Physics

Is there such a thing as unjammable radar? Quantum imaging radar seems so

Detecting a potential threat before it occurs is the first step to preventing any aggression. In today’s wars, the scales favor the party that controls the air. Dominate the battle in the air, and you’ll dominate the battlefield ground side as well. It’s no secret to anyone that impressive aircraft detection systems have been developed and deployed in the years past, however, every time, a counter was found. Recently, physicists at University of Rochester in New York have unveiled a novel technique based on quantum imaging that is potentially unjammable, making the detection of any object possible.

The first radar prototype came in 1936 and soon showed its value in the second World War, when it became an invaluable asset to the RAF, and a complete nightmare to the Lufftwaffe during the heavy battles over Britain. Initially radars were based on the clever principle that all metals reflect back radiowaves. For every weapon however, there’s an anti-weapon, and much in the same manner, anti-detection measures were employed and evolved along with radars. This includes drowning radar signals or launching false signals to trick the radars. One modern and highly effective anti-radar technique involves intercepting radar waves, modifying them and sending them back in such a manner that the information presented doesn’t catch the threat.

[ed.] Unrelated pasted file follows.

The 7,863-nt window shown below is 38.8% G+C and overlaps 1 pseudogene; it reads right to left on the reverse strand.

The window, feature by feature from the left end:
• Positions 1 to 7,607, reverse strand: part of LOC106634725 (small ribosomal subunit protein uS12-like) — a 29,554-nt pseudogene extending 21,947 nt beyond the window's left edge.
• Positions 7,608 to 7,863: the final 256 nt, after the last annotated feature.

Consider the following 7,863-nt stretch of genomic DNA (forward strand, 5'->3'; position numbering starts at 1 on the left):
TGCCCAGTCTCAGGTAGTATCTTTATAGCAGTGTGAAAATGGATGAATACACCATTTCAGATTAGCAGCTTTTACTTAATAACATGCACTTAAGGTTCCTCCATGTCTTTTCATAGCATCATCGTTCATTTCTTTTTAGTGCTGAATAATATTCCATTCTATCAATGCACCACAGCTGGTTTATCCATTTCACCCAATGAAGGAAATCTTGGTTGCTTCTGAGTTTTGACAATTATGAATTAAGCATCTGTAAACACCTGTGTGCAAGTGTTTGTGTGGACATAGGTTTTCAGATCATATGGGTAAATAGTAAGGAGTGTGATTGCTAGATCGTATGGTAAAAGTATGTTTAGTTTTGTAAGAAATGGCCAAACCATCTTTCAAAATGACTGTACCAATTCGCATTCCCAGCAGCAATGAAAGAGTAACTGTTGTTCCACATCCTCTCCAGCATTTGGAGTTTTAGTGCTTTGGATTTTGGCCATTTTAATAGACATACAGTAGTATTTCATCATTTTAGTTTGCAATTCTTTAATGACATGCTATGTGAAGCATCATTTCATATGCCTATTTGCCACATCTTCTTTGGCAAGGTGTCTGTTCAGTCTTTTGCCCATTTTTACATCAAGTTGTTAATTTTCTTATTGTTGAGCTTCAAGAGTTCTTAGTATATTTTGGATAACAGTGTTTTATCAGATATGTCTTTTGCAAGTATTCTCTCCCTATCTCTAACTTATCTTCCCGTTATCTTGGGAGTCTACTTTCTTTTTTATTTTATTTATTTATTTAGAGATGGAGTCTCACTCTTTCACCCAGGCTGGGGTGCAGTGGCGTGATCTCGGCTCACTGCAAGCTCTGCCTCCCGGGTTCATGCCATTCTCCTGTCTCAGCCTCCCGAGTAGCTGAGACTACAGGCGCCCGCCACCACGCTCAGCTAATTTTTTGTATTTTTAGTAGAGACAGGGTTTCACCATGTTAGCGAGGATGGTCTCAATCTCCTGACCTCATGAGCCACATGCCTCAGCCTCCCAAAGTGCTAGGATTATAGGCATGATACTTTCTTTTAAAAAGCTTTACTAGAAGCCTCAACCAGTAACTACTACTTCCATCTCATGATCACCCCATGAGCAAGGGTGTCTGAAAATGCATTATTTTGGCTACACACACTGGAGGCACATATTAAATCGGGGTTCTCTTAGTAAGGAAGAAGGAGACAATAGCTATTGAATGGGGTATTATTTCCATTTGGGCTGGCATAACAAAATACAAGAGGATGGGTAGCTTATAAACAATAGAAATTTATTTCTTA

Now, Mehul Malik and colleagues believe they’ve developed a system that is able to detect aircraft without the other being capable of countering monitoring. Their technique harnesses the power of quantum imaging. Once a photon is measured, it instantly looses its quantum properties. Research in the field has been used particularly in data encryption, however the Rochester University researchers harnessed these properties in radar imaging as well.

A radar that can not be fooled

Basically, the system works by using polarized photons to detect and image objects. Once they meet an object in the air, they bounce back to form an image. If the aircraft makes an attempt to intercept these photons and change the information it conveys, then inevitably a disruption occurs and this can be registered. It’s pretty clear then for the radar system that something’s out there. The process is irreversible, so the technique is basically unjammable.

“In order to jam our imaging system, the object must disturb the delicate quantum state of the imaging photons, thus introducing statistical errors that reveal its activity,” say Malik and co.

Malik and co have tested their idea by bouncing photons off an aeroplane-shaped target and measuring the polarization error rate in the return signal. Without any eavesdropping the system easily imaged the aeroplane, however when the other end tried to alter the signal to send back the image of a bird, the interference was easy to spot.

It sounds perfect, but it’s not. Since it’s based on the same principles as quantum encryption, which has been around for some time and is still in its incipient age, one can infer the same advantages and disadvantages. It too, like this novel radar system, is uncrackable in theory – in practice not so much. Still this is highly interesting, and armed with such a sophisticated means of detection, countries could protect their boarder a lot better.

The quantum imaging radar was described in the journal Applied Physical Letters.

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  • http://profiles.google.com/dczh716 david hays

    Words–
    Boarder is someone who takes up residence with you. A country has borders.
    As for non jammable radar, it works both ways, it makes our stealth aircraft no longer “invisible.” What if the photons were absorbed instead of being reflected? Would that then cause an image? I suppose it would cause some kind of pattern, as what was sent did not return.